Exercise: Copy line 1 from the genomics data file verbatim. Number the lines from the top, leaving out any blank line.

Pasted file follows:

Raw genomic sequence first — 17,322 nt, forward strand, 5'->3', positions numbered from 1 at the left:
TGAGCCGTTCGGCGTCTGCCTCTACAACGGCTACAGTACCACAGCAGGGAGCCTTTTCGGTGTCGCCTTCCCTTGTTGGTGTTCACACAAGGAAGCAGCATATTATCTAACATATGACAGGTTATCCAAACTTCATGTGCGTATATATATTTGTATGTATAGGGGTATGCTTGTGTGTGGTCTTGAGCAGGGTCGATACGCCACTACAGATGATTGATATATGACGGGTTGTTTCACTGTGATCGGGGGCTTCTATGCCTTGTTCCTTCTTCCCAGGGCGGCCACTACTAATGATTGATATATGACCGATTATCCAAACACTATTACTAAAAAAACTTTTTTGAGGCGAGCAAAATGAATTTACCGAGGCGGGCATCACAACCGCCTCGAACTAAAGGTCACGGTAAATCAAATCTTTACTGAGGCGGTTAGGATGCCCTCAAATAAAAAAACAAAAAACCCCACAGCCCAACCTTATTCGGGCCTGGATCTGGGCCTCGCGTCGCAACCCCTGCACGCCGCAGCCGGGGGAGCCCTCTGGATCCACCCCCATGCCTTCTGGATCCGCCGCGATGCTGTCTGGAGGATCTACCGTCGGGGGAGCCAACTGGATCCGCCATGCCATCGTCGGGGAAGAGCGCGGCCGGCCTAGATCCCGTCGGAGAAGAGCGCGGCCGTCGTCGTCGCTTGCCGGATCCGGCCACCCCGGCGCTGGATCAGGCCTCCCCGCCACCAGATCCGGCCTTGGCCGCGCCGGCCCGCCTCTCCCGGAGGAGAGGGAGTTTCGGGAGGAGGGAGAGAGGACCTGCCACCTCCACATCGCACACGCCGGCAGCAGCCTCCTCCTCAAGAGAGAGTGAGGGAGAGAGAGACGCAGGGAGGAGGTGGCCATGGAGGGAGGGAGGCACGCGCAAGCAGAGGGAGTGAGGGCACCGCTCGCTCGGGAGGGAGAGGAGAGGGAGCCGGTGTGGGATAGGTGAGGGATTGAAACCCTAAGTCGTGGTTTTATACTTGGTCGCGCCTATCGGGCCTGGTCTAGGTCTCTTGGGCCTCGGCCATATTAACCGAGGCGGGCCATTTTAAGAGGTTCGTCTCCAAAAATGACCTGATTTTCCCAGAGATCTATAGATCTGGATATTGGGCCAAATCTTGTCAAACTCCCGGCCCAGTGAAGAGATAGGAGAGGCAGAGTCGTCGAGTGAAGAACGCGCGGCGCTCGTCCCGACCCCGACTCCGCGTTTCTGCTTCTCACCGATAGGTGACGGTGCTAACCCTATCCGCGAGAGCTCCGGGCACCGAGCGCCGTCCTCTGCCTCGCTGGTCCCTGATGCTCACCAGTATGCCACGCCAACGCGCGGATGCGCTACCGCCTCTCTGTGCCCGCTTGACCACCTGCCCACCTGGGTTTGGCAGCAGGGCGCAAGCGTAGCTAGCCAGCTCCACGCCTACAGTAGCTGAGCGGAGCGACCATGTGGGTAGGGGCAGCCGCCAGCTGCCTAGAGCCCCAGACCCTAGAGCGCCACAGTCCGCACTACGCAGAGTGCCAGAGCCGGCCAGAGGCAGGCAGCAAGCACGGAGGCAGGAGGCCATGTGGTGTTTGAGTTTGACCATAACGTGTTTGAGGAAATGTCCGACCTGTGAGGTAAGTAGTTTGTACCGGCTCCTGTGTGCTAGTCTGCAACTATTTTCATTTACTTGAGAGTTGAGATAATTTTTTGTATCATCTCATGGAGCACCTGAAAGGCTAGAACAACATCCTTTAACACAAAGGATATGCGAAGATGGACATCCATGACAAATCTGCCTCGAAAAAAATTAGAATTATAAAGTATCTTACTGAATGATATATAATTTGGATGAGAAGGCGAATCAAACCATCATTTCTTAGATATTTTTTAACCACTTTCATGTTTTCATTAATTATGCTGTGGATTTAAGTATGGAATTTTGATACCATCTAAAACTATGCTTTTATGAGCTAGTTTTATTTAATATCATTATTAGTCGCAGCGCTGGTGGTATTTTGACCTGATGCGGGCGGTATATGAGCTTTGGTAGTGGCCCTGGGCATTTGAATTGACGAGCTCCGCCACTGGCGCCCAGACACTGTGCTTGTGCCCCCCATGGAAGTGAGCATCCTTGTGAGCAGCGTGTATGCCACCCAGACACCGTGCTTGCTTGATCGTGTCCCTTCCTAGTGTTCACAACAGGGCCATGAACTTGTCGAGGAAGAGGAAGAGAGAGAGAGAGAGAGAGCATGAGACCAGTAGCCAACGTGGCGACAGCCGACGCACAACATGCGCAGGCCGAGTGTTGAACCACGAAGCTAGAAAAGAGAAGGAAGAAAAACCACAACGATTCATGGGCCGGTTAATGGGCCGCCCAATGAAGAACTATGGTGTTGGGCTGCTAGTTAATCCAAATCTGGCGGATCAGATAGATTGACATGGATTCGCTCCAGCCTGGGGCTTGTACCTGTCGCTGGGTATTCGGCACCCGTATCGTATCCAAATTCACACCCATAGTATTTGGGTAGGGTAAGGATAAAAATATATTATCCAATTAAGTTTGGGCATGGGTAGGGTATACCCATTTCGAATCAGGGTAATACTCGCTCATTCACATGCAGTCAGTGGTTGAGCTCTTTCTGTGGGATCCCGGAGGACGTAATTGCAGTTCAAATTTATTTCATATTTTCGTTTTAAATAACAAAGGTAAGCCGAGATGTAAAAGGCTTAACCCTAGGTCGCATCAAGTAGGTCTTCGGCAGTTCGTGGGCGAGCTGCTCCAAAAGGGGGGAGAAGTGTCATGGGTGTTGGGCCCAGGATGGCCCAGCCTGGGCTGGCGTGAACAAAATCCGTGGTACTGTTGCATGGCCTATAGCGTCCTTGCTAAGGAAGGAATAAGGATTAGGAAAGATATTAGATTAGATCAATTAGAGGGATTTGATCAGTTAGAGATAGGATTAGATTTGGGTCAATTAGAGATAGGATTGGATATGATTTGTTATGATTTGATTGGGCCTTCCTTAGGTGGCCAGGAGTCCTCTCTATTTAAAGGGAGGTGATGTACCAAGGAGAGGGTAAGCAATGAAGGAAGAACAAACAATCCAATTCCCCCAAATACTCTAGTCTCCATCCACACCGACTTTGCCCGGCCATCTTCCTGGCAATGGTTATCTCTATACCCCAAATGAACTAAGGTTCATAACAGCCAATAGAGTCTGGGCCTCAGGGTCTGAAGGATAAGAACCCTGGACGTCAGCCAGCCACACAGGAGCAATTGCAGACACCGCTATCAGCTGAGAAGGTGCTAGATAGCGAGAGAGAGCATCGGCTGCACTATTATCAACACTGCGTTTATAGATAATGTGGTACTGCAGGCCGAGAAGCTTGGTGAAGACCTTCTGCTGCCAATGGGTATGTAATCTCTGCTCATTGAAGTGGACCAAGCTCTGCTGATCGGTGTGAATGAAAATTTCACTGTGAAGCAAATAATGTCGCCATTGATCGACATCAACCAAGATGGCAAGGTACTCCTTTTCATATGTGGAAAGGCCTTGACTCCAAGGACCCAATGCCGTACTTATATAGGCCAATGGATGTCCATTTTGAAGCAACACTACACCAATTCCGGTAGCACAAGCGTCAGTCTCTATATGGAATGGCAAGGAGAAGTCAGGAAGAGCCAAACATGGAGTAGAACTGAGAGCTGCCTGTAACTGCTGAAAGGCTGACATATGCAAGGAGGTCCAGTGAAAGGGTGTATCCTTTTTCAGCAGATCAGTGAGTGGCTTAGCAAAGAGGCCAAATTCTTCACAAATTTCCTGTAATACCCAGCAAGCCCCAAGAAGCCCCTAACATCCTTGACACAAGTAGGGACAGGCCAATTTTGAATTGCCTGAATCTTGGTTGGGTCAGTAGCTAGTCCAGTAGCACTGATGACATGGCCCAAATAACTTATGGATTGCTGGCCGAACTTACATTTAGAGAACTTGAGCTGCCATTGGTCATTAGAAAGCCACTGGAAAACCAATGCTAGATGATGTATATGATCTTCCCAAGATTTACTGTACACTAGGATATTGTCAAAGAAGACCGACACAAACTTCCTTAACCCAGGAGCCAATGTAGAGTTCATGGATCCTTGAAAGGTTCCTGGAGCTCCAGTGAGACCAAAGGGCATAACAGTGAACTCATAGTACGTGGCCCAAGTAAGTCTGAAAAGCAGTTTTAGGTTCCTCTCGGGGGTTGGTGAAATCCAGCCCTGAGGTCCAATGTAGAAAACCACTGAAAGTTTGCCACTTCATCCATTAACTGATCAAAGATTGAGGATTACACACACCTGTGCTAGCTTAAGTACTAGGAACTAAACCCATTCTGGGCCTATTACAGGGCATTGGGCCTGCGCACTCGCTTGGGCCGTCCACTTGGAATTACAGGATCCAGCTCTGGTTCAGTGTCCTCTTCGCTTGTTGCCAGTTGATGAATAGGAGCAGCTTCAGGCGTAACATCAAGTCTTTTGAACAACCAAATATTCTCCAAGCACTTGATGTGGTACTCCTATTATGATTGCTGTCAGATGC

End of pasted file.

Raw genomic sequence first — 17,322 nt, forward strand, 5'->3', positions numbered from 1 at the left: